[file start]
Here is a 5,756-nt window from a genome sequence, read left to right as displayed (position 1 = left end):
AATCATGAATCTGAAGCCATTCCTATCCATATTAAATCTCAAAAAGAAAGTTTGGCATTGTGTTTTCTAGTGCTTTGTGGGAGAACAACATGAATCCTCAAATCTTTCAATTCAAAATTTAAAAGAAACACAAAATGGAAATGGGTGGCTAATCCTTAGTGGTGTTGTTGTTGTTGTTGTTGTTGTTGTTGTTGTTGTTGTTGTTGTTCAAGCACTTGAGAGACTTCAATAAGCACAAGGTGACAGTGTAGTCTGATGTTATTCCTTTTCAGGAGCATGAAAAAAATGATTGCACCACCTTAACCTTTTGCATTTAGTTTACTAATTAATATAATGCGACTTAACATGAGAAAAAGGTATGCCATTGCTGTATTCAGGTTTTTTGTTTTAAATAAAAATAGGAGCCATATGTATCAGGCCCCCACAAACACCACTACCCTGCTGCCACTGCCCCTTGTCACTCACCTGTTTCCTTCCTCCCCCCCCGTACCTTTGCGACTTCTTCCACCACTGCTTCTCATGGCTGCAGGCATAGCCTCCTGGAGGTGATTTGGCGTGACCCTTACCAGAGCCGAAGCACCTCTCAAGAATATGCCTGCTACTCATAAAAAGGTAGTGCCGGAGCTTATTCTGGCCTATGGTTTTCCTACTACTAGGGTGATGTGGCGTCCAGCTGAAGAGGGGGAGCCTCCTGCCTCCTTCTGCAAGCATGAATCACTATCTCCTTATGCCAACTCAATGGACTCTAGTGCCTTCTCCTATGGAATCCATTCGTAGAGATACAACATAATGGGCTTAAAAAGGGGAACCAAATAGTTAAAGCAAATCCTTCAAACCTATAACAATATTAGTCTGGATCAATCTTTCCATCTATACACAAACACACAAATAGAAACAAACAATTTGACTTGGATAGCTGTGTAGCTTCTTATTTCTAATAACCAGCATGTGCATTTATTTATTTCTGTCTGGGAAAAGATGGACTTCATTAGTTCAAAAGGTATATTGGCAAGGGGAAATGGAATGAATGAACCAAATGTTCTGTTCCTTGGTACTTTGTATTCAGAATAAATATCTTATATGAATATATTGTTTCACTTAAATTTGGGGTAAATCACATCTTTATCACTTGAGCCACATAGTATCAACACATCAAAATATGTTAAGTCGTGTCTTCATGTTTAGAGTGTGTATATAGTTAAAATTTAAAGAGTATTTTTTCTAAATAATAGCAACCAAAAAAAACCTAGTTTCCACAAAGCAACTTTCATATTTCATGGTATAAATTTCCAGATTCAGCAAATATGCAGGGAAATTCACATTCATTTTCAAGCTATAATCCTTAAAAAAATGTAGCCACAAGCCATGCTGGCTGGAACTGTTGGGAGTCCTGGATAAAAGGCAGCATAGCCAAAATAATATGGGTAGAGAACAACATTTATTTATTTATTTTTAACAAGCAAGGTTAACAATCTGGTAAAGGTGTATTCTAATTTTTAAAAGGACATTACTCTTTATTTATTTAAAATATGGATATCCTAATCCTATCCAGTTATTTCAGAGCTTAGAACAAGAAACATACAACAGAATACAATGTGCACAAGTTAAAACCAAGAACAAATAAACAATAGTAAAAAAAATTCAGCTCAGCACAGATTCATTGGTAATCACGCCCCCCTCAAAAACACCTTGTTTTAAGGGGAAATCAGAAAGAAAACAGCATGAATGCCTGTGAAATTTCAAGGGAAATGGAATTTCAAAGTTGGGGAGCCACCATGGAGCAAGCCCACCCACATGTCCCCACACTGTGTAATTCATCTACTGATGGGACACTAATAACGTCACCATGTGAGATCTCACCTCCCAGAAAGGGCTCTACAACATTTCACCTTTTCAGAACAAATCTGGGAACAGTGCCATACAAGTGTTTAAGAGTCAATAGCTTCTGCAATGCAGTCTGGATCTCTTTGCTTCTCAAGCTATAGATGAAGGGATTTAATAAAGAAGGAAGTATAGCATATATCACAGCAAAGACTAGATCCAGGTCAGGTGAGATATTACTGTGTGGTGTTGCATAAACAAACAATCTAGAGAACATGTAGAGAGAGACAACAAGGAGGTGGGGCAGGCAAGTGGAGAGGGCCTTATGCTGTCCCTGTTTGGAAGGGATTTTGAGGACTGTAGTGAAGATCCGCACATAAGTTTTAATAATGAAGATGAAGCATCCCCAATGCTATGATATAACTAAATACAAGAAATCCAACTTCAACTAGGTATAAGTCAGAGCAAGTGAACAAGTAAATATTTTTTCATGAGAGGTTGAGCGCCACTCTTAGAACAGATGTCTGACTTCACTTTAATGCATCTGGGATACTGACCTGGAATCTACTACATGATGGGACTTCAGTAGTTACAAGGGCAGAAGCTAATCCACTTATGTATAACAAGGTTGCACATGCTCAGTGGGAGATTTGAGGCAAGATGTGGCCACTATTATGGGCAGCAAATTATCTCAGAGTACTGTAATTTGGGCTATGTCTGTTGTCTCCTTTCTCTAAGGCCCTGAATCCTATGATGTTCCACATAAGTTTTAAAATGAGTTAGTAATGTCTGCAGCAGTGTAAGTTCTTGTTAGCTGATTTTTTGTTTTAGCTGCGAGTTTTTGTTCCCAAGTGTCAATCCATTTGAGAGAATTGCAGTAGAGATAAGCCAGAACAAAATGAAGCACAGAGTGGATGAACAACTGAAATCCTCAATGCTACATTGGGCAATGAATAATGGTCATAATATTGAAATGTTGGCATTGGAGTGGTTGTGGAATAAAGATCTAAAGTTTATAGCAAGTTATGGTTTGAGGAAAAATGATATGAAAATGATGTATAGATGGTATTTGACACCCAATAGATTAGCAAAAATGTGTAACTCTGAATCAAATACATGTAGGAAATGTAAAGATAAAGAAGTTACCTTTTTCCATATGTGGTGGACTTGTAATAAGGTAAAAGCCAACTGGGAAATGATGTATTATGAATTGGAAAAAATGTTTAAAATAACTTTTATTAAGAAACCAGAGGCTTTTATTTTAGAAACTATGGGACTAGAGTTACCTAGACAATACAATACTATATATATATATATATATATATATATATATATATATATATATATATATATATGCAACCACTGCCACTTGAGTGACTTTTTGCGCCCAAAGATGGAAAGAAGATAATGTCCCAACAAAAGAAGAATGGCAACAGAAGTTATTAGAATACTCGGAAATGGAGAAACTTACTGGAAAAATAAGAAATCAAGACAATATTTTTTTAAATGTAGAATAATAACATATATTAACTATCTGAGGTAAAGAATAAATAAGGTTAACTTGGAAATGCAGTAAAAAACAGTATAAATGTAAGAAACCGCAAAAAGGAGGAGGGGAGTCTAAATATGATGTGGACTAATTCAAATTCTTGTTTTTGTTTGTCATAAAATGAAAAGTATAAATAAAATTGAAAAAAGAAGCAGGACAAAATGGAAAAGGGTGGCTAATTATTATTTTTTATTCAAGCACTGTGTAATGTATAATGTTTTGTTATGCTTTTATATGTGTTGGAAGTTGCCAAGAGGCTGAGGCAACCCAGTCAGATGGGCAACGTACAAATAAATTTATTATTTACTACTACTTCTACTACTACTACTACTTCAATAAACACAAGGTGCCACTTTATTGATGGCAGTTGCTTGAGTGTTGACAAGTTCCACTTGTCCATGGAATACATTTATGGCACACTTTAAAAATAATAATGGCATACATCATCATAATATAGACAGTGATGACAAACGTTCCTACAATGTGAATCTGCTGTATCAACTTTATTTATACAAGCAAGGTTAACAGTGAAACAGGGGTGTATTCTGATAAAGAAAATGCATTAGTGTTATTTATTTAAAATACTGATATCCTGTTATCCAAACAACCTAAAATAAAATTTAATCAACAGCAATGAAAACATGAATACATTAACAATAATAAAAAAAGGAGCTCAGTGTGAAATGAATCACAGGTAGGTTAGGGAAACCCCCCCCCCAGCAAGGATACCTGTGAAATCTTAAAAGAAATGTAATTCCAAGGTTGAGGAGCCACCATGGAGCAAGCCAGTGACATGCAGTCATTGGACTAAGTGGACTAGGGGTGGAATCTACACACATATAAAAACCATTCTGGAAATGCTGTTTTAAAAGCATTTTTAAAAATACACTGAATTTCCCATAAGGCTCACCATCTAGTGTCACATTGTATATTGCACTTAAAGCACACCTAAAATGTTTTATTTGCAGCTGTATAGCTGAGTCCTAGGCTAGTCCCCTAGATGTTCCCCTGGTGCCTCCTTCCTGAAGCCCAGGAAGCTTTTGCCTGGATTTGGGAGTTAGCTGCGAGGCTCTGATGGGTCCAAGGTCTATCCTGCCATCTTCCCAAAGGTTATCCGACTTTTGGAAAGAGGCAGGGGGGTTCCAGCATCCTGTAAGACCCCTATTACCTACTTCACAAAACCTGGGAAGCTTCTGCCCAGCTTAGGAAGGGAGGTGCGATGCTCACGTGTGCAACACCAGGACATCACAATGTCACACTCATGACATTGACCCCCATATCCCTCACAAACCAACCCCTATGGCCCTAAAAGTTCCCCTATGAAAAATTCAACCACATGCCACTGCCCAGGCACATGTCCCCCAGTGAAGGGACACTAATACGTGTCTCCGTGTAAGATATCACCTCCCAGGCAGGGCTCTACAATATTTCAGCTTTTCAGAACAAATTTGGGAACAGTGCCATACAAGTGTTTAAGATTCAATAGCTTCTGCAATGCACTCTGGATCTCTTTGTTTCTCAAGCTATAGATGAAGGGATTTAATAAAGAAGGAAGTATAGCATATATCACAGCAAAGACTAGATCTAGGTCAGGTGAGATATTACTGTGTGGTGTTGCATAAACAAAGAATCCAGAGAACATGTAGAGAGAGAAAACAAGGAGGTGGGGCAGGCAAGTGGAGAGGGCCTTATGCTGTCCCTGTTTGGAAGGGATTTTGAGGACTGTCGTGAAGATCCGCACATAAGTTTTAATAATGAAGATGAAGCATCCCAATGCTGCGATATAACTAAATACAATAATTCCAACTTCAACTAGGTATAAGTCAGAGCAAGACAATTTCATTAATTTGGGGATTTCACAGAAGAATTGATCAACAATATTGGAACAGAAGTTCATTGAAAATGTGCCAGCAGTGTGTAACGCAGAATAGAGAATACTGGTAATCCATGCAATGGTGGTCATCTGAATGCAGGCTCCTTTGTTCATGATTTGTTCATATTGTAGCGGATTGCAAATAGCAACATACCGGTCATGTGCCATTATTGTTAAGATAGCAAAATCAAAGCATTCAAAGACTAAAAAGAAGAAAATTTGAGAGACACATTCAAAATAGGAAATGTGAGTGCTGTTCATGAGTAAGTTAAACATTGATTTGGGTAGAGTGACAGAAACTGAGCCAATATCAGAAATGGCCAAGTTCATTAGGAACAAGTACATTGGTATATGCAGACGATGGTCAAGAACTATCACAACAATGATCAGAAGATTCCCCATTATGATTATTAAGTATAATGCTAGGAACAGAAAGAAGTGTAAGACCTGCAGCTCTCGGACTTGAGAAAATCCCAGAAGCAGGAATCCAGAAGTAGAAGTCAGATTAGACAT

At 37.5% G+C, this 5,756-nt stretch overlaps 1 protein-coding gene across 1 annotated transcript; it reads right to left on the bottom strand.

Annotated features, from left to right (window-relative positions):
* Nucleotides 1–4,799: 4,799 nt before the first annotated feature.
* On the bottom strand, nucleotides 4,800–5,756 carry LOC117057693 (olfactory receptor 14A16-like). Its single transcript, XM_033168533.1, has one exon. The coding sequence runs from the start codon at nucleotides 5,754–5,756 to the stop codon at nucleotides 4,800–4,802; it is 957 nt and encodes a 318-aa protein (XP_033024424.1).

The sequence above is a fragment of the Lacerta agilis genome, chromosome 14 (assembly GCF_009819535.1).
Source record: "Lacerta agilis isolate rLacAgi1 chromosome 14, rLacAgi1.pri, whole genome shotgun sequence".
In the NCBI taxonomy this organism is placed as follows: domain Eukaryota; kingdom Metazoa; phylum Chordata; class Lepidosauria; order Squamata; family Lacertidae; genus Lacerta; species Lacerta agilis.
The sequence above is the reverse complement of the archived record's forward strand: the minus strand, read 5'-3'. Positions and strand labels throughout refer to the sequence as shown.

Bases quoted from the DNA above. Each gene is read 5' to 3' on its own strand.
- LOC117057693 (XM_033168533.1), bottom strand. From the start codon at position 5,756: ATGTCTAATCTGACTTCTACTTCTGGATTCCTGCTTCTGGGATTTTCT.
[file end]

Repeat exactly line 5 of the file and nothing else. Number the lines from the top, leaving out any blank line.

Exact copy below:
* Nucleotides 1–4,799: 4,799 nt before the first annotated feature.